The main developer of one of Dubai’s most outlandish real estate projects, the Falcon City of Wonders, says the long-delayed project will gain new life this year with around $2 billion in new developments.
The falcon-shaped project has seen only about a tenth of the 5,500 planned homes built since its launch in 2005 and although billed to include outsized replicas of The Pyramids and the Taj Mahal, there are as yet no “wonders” on the 42 million square foot plot.
Salem Ahmad Almoosa Enterprises, the family-owned conglomerate that is spearheading the development, says the project’s troubles have been caused by sub-developers in charge of attractions such as replicas of the Leaning Tower of Pisa, the Eiffel Tower and recreations of downtown areas of the likes of London and New York.
“Deadline was before yesterday, a long time ago. It’s an expensive agreement, there are damages to us if they don’t,” he said.
Almoosa said Falcon City has since retaken control of more than 10 of these sub-developments which include a mix of residential units, retail, offices and hotels.
The company achieved this via Dubai’s real estate regulations, arbitration or amicable agreement, he said but declined to provide further details or identify the sub-developers, citing confidentiality agreements.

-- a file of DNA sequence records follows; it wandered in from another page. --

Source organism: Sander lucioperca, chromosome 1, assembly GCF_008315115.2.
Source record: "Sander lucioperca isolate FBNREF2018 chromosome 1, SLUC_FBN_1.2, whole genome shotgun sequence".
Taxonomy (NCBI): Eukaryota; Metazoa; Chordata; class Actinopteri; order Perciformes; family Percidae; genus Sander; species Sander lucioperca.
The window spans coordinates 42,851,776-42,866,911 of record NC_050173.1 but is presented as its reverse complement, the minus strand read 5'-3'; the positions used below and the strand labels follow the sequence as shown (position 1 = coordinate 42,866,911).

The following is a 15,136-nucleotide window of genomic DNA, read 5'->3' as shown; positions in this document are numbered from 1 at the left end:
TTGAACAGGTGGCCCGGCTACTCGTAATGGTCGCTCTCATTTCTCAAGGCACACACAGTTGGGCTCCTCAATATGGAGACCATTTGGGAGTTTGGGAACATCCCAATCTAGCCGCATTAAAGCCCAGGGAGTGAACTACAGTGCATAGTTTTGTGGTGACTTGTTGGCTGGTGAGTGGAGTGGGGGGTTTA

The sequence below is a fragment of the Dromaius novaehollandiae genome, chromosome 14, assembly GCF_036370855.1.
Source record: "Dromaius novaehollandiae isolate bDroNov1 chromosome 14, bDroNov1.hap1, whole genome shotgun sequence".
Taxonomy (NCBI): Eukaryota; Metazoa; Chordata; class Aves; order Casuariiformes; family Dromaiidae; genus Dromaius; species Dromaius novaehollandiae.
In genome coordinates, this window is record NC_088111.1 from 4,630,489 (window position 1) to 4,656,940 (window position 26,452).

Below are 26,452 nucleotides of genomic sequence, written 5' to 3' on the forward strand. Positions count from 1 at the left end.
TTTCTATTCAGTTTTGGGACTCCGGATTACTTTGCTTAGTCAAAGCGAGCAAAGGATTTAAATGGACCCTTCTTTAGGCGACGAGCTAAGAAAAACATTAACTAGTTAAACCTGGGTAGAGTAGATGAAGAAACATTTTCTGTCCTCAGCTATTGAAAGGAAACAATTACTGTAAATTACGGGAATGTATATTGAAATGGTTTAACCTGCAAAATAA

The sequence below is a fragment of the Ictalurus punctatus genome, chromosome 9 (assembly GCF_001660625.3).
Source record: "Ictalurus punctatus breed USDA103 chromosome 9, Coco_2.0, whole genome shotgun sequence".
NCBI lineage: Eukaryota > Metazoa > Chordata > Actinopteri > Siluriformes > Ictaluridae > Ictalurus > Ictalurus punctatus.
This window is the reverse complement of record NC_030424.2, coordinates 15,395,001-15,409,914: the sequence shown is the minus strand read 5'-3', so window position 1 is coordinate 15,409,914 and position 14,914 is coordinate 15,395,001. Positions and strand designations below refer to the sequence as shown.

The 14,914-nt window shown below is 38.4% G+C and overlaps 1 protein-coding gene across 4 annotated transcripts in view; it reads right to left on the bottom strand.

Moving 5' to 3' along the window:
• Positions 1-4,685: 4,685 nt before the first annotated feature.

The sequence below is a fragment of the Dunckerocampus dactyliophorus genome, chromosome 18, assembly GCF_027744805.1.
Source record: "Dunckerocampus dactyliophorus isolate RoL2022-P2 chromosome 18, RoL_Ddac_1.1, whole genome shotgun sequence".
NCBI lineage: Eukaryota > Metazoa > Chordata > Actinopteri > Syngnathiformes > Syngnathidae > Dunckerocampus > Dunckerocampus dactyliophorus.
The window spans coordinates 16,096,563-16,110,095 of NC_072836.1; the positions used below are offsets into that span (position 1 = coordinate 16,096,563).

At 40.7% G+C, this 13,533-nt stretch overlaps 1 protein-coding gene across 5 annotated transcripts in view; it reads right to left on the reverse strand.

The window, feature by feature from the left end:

Almoosa said the overall project could still be completed by 2020 and that his company was in talks with new investors but declined to provide more details on how the $2 billion in new developments would be funded.
Gaining new investment could be a tough sell, with Dubai property prices again in decline and transaction numbers also down following a sharp rebound from the crash of 2008-10.
“Sometimes the agreement moves forward, sometimes agreement rolled back, this is normal business procedure. Not every day is a happy day,” said Almoosa, adding that Dubai’s hosting of the Expo 2020 exhibition will buoy its property sector.
“Whenever anyone says Dubai’s market has an over-supply of residential (property), they have to think twice. We have to start contracts now to meet future demand,” Almoosa added.-Reuters